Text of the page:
" unreasonable " in the sense of these decisions means
confiscatory. The only ground upon which the
courts could interfere with rates made by the Inter-
state Commerce Commission would be that they
violated the Fifth Amendment of the Constitution
— that they deprived the railroad of its property
without just compensation or due process of law.
And they could only have that effect when they
were confiscatory.

It is sometimes urged, however, that if rates
made by a commission are declared to be merely
prima facie reasonable that the courts may be em-
powered to review them.^ But this runs against

^ It has been held that a statute authorizing a commission to prescribe
charges to have the effect of prima facie evidence of reasonable rates


our first objection, that the rate-making power
cannot be exercised, directly or indirectly, by the
courts. There seems to be no escape from these
two conclusions :

( 1 ) The courts can only interfere with commission-
made rates when they are confiscatory ;

(2) Supervisory power over future rates made by
a commission cannot be conferred upon the judiciary
because it is non-judicial.

Morever, the constitutional protection against
confiscatory rates is practically applicable only to
tariffs in the whole or substantial part. Even if
a commission make an individual rate extremely
low it can rarely be declared confiscatory. The
railroad may have an ample income from other
rates. It does not follow from the fact that a
commission reduces one charge that it is going to
reduce others. Railroads themselves often reduce
particular rates for particular reasons. As a practi-
cal matter it is difficult to see how any measure
whatever of judicial review can be provided for
individual rates fixed by a commission. The situa-
tion should be fairly faced, that judicial review of
rates must take place, if at all, before and not after

in suits involving the question whether a charge made by a railroad is
reasonable is constitutional. (Chicago etc. R. Co. 'v. Jones, 149
111. Rep. 361.) Such a statute, however, has merely the' effect of
shifting the burden of proof upon the railroad. It may make its own
rates, regardless of the action of the commission, but must justify them
when questioned. The rate reviewed by the courts is that of the
railroads and not that of the commission.


the action of a commission having rate-making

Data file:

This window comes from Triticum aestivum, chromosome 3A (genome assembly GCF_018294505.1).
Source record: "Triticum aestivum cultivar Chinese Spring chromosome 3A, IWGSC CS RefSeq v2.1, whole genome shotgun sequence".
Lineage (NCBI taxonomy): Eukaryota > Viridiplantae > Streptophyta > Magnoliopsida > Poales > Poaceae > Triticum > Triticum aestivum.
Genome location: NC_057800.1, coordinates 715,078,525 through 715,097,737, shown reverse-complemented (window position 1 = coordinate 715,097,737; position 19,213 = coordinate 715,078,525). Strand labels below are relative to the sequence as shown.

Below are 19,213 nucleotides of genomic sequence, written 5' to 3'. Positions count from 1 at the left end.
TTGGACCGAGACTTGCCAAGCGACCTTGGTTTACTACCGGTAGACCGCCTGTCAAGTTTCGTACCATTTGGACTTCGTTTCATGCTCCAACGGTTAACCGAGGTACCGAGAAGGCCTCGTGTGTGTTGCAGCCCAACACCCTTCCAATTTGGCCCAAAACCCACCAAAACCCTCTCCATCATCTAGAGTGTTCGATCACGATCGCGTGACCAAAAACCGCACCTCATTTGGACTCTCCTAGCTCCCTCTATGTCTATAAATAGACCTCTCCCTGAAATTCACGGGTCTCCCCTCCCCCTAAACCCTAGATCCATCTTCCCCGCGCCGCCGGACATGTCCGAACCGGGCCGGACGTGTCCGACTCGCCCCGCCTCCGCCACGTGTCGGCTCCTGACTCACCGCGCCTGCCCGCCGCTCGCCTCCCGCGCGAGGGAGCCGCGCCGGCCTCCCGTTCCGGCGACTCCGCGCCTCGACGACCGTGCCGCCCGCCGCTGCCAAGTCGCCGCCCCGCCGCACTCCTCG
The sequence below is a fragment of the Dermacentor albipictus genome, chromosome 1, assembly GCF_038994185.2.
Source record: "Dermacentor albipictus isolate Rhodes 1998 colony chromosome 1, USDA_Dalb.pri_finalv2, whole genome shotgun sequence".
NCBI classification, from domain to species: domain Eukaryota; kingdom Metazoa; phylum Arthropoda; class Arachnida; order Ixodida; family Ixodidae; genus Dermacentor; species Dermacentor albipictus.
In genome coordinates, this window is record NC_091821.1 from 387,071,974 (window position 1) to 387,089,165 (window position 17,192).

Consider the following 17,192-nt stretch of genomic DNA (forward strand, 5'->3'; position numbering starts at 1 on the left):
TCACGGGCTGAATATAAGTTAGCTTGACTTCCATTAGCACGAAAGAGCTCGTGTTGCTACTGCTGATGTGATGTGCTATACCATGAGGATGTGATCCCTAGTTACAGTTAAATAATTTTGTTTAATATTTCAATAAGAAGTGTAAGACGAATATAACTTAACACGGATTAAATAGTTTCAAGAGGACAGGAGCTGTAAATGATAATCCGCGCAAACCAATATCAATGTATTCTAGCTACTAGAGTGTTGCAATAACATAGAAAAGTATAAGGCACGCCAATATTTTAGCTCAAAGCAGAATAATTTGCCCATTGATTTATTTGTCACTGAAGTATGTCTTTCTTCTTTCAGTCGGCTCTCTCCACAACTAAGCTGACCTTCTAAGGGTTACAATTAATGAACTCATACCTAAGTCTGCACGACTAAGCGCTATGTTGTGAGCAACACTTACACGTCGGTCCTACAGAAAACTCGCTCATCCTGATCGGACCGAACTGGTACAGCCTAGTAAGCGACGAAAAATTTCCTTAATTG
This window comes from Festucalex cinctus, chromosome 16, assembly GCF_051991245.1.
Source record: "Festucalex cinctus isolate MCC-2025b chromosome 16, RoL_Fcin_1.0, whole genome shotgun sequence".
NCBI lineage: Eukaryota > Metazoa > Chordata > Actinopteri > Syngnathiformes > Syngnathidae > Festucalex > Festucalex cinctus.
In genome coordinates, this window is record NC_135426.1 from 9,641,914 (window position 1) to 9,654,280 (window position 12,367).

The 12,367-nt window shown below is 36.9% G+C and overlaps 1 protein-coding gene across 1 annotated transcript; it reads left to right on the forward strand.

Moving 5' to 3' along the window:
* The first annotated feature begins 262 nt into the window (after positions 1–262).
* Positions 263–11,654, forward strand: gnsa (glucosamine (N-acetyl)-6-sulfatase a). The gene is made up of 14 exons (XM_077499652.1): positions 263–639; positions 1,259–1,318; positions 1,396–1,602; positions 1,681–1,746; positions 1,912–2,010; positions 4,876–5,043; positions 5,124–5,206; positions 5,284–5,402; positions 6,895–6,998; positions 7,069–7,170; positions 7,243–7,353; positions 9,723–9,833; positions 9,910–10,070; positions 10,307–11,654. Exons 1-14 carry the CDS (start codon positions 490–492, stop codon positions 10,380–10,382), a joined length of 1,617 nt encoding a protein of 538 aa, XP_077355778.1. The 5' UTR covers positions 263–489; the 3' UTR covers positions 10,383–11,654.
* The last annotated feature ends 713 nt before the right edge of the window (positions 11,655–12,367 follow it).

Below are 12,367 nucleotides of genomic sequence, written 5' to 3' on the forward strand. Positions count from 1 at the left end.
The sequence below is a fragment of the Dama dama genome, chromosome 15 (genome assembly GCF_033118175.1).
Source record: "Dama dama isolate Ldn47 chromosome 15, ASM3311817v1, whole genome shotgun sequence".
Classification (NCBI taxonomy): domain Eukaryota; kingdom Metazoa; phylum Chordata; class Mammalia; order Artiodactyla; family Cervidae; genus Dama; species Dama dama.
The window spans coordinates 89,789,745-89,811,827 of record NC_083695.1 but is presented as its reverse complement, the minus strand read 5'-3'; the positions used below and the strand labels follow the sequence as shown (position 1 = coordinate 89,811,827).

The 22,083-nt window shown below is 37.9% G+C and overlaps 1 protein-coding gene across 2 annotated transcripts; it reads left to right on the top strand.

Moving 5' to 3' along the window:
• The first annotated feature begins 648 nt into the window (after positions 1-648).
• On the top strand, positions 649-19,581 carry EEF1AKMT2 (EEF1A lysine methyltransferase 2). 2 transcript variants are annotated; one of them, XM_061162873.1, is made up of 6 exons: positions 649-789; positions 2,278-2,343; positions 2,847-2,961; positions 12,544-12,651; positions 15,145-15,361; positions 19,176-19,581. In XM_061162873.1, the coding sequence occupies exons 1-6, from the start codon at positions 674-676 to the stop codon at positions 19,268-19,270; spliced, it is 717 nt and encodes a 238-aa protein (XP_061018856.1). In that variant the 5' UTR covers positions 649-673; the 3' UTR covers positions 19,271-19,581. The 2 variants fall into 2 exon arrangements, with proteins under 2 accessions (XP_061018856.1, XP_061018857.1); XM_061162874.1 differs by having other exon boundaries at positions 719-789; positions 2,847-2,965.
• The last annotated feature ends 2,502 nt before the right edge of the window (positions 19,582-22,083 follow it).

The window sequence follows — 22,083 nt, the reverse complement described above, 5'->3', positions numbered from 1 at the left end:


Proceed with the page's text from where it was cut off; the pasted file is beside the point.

in. Other measures of rate regulation — ehmi-
nating any rate-making commission — have also
been proposed. Thus while recognizing that rate-
making is a legislative function it has been sug-
gested that in case a complaint be made to a court
that a given charge is unreasonable the court may
enjoin the collection of anything in excess of a
reasonable rate. But what the courts cannot do
directly they cannot accomplish by indirection. A
carrier may be enjoined from collecting an unrea-
sonable charge for a particular service, but the courts
cannot go further and determine what a reasonable
charge would be, and enjoin the collection of more
than that in the future. This would be equivalent
to exercising the legislative power of making future

But the suggestion goes further. It is said that
Congress might pass a law requiring the courts,
when determining that an existing rate is unrea-
sonable, to go further and find what would be
a reasonable charge for the particular service, and
that thereupon the rate so found should be the
future charge. In such a case the finding would
merely furnish a basis for the operation of the

^ In so far as the case of Janvrin, 174 Mass. Rep. 514, is in con-
flict with the principle stated in the text, it seems opposed to the weight
of authority. It is not believed that the power to make future rates,
whether with regard to interests before the courts or not, can be exer-
cised by the judiciary.


statute. The rate for the future would take effect
by virtue of the act of Congress and not of the
finding of the court. Such a law would undoubt-
edly be constitutional with respect to the operation
of the rate found by the court. Congress could
declare that rates fixed by the courts should be
the future charges. But it is not so clear that the
courts could be required to furnish the basis for
the operation of the statute. Only in the case
of a suit for the recovery of excessive charges paid
to the carrier is there any necessity for a finding
of reasonableness after a finding of unreasonable-
ness. The courts might enjoin the collection of
a rate of one dollar as an unreasonable charge.
There would be no necessity for determining whether
eighty or ninety cents would be reasonable. While
the courts, in determining that a charge is unrea-
sonable, undoubtedly go through the process of
determining what is reasonable, there is no neces-
sity, for the purposes o^ 2i judicial decision, for them
to record such process. The determination of a
reasonable rate in the plan suggested would be for
the sole purpose of furnishing the basis for the
operation of the statute. The courts would really
be taking the first step in making a rate. They
would be called upon to exercise a function not
clearly judicial, because not essential to a judicial
decision. It seems probable that they would de-
cline to exercise it.

We have now seen that any effective regula-


tion of rates requires that after an existing charge
has been declared unreasonable another should be
substituted in its place for the future. ^

J^ , Form addi-

We have also seen that the function of tionai legis-

, ... , , f. lature can

determining the reasonableness or rates and ought
in a controversy between shipper and
carrier is judicial ; while the function of making a
new rate is purely legislative. We have further
seen that judicial and legislative powers cannot be
granted to one tribunal.

It follows, therefore, that any effective measure
of relief requires the progressive action of two
tribunals :

(i) The judicial question of the reasonableness
of the rate complained of must be determined.